It’s 6.30 p.m. in the evening. I am waiting at the Sikanderpur Railway Station. A sea of passengers (mostly daily office commuters) are waiting at the platform waiting for the train. Suddenly, a group of people with two trolleys and three handbags jostle their way to find a place amidst the hustle and bustle. A young boy who was standing close to the yellow line (the ‘pili rekha’, which one is not supposed to cross) gets pushed in a way that he comes at the edge of the platform’s end that almost makes him fall in the middle of the empty space between the two platforms. Meanwhile, the train makes a rapid entry, the boy tries to pull himself back but again gets pushed back from the crowd behind. Thankfully, an elderly man who was standing nearby pulls back the boy’s hand. The train comes to a halt, the doors open and a sea of people enters the metro and the people with luggages do not board the train. The boy shivers in shock unable to fathom the situation and nervously looks around. I hand over my bottle of water to the boy and tell him, “Not your fault bro, but be careful next time!”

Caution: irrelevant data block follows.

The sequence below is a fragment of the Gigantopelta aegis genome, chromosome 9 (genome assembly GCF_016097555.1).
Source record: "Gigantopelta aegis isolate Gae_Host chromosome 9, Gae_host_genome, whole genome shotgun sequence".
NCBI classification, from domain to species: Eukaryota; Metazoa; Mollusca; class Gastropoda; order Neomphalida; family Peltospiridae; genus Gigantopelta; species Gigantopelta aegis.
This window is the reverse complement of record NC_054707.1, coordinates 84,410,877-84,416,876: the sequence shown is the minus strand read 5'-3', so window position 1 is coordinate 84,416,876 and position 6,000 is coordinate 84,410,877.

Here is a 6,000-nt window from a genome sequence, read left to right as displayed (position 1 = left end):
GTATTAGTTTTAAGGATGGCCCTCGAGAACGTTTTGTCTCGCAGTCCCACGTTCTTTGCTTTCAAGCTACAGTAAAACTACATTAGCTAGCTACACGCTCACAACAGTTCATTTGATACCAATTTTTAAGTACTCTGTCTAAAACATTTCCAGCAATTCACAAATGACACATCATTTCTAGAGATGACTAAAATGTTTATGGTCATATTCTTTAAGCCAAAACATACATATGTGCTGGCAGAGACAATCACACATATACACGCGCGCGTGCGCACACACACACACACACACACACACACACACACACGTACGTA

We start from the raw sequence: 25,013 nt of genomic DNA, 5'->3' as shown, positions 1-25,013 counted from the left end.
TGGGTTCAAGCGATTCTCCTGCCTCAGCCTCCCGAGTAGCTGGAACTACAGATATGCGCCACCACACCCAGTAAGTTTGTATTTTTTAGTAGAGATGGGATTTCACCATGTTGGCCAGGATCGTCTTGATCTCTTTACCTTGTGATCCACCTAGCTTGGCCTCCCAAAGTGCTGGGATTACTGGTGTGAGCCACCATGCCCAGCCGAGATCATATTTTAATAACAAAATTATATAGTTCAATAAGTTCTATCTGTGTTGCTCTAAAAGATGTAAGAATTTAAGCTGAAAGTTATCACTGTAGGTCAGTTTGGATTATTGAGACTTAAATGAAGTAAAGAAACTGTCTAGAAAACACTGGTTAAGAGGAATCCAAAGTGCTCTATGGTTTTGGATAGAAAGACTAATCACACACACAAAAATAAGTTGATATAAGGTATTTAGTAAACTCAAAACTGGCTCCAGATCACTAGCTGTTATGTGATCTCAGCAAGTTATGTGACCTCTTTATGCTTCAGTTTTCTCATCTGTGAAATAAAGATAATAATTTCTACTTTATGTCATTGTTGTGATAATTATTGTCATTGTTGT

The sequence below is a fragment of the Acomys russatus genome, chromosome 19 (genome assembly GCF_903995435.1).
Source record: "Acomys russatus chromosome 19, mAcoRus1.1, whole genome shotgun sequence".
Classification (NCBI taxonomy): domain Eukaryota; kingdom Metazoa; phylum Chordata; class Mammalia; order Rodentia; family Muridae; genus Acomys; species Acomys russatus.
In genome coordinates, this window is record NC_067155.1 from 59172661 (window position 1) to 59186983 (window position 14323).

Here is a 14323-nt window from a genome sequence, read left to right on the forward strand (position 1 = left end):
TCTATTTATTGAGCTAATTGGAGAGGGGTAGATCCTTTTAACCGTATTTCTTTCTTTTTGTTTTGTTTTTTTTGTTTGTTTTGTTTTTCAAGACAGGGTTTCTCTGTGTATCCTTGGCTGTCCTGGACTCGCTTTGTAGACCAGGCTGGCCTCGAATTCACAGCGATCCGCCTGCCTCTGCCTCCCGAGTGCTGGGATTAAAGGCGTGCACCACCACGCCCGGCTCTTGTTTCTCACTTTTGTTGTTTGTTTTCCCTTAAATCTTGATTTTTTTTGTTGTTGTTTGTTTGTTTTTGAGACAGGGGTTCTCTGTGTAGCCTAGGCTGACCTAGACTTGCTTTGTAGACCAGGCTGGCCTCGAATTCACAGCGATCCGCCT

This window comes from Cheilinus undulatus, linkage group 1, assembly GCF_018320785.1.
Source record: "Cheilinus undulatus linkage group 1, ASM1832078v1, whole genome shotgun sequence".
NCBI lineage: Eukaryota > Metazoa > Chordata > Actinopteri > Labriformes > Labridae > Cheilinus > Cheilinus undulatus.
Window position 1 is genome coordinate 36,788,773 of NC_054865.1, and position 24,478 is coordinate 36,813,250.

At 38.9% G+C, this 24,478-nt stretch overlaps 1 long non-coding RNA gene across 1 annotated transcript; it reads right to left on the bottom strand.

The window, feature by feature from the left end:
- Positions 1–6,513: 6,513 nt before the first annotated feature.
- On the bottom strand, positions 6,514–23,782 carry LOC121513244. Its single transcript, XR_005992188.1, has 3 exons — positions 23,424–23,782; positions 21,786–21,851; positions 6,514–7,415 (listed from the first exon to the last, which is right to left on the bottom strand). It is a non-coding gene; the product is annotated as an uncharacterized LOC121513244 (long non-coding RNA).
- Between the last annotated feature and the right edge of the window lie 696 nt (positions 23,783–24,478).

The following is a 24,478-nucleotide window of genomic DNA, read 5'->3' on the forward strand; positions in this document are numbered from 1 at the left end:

Now, this kind of incidence is not uncommon in Delhi Metro. Day after day, people with their valises regularly travel till Kashmere Gate or the New Delhi Railway Station causing a huge hassle to the daily commuters. This causes a lot of inconvenience among the passengers. One has to struggle constantly, only to find a place to stand properly. The most irritating thing is when some persons sit on their luggages. As a result, when a bunch of people board from an interchanging station like Central Secretariat or Rajiv Chowk, many fall over one another resulting in a probable stampede.
The Metro authorities must take immediate steps to stop commuters with luggages from boarding the already overloaded coaches. Infact, there should be a separate coach where only those passengers with luggages should board or else it creates a ruckus during the evenings for daily office commuters.